Fera at Claridge’s, Mayfair

Simon Rogan may not have received a star for his Manchester culinary triumph, The French, but his prestigious new London eatery, Fera, was awarded the accolade within weeks of opening. Housed in the iconic Claridges Hotel, it is surprisingly daring considering the traditional clientele who frequent this establishment.

Rogan first made an impact on the food scene with his 2 star restaurant L’Enclume in the Cumbrian village of Cartmel, an eatery that introduced us to the chef’s clever cuisine inspired by nature. The French is similar in style, offering innovative food presented in unusual ways.

Fera is latin for wild but, located within the beautifully redesigned art deco dining room at Claridge’s, it is quite the opposite: pristine and organised with a bare tree construction branching out in the centre of the room. In his food however Rogan tames the wild wonders of the garden and pairs the delicate and sometimes obscure flavours with meat and fish cooked to perfection.

I began with one of the delightful seasonal cocktails, it was a lovely shade of pink, a carefully combined mix of pear juice, fig-infused vodka, spiced wine and fennel seed spray. An ideal aperitif to sip whilst nibbling the amuse-bouche. In due course homemade warm malty bread arrived at the table with a dish of whipped caramelised butter.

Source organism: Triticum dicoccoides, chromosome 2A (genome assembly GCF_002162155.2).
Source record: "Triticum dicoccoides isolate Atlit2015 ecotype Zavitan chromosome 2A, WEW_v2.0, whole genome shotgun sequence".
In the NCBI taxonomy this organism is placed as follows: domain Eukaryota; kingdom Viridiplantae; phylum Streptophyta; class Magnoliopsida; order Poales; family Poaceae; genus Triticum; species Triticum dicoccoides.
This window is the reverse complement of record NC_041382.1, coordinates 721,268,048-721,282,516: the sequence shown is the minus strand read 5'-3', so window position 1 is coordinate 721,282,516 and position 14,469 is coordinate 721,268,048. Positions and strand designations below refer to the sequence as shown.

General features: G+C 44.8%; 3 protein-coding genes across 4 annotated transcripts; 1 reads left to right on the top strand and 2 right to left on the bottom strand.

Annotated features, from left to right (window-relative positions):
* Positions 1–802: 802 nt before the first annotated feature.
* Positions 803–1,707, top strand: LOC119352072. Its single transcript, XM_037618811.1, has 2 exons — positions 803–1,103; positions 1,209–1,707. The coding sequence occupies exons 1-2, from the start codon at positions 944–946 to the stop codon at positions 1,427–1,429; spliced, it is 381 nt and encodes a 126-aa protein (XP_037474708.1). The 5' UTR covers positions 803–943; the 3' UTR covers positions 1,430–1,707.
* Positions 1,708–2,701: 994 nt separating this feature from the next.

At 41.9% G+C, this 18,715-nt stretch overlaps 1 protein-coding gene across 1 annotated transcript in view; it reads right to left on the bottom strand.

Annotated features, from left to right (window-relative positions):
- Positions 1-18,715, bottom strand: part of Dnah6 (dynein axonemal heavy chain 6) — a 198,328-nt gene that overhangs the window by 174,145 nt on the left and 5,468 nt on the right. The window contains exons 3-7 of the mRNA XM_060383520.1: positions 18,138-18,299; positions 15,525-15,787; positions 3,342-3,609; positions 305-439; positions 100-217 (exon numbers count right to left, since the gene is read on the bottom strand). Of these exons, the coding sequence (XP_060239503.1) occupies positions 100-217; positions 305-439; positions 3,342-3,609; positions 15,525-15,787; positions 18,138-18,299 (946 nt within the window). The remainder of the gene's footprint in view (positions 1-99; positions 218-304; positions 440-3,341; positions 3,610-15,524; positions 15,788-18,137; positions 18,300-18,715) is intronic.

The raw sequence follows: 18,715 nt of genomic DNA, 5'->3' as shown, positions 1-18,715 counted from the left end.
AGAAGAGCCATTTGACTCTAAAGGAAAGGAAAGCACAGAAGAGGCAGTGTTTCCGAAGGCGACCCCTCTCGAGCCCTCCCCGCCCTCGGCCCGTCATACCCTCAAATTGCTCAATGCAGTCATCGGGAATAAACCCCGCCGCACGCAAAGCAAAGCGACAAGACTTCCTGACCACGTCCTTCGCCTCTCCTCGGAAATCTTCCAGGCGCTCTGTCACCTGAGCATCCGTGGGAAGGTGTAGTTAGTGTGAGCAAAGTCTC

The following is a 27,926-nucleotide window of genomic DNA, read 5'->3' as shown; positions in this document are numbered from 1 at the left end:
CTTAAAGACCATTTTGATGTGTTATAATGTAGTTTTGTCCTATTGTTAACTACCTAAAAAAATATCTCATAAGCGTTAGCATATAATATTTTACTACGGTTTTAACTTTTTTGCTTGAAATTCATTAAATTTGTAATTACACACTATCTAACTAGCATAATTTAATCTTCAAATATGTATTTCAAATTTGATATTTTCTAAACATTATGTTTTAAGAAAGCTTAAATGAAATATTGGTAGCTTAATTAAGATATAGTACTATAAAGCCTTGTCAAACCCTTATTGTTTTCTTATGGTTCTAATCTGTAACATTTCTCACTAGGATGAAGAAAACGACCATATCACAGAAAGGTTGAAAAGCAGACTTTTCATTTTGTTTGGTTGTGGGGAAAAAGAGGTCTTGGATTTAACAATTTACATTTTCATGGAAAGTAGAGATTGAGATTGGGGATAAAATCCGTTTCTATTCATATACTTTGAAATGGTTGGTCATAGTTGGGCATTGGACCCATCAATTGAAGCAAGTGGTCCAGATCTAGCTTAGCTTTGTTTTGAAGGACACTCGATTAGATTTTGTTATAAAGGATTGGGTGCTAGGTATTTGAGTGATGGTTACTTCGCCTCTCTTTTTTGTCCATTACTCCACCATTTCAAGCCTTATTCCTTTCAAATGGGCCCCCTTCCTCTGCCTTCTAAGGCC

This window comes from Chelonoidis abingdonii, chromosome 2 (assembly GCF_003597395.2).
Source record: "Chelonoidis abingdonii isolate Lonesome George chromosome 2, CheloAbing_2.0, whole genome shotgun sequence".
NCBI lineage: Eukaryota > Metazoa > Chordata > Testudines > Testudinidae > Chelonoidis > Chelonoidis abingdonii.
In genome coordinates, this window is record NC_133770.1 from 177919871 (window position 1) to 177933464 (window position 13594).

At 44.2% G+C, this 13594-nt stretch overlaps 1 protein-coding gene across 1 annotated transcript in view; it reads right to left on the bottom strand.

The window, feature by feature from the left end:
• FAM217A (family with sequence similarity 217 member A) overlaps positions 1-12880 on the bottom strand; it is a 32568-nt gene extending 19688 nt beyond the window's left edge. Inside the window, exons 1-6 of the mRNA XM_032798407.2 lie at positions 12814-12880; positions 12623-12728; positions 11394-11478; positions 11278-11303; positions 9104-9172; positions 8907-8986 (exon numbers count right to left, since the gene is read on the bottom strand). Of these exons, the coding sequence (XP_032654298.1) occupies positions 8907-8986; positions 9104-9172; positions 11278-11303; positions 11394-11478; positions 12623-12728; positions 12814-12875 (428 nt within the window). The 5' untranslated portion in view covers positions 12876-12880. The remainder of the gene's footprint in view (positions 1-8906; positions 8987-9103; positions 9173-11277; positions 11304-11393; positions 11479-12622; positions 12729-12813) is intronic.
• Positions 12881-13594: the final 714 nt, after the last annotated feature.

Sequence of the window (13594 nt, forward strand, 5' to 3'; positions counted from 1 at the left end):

The lunch menu for the day featured:

To start:

Smoked Bantam yolk, salt-baked kohlrabi, cavolo nero, Isle of Mull, truffle

Beetroot with fresh cheese, chicory brined in dill, pickled pear and horseradish

Main Course:

Reg’s guinea hen, salt-baked celeriac, buttered kale, cider sauce

Roasted plaice with purple sprouting, new potatoes, seaweed sauce

Dessert:

Chocolate cream, apple marigold, shortbread and rapeseed jam

Bramley apple cake, praline ice cream and chestnut

The dishes were beautifully arranged, plates of contrasting colours, textures and shapes, Rogan challenges the diner with unlikely flavour pairings. The Beetroot was a delectable treat, soft and sweet with vinegary and crunchy chicory and indulgent cheese. Smoked Bantam yolk shone marigold orange from the centre of the plate, strewn with greens and an almost tart milky sauce with a luxurious hint of truffle.

Desserts were conservative in size, and my Bramley apple cake tasted almost too healthy for a Michelin meal; light and refreshing with a sharp apple taste and creamy ice cream, shavings of chestnut on top. I thought the cake was most impressive, a dense but spongey texture packed full of flavour. I barely got to taste the chocolate dish, it was polished off pretty quickly, a dollop of silky chocolatey cream and vibrant citrus and biscuit crumbs, the perfect conclusion to the meal for sweet toothers.

A meal for two at Fera will cost you a hefty £300, but visit at lunchtime and you can taste Rogan’s revelatory cooking for just £30 a head. You will experience three courses, as imaginative as the a la carte but lighter and smaller, so you won’t feel weighed down all day. I can’t think of a better Michelin lunch deal in London.

More information and book a table at Fera here.

The Midland Hotel, Manchester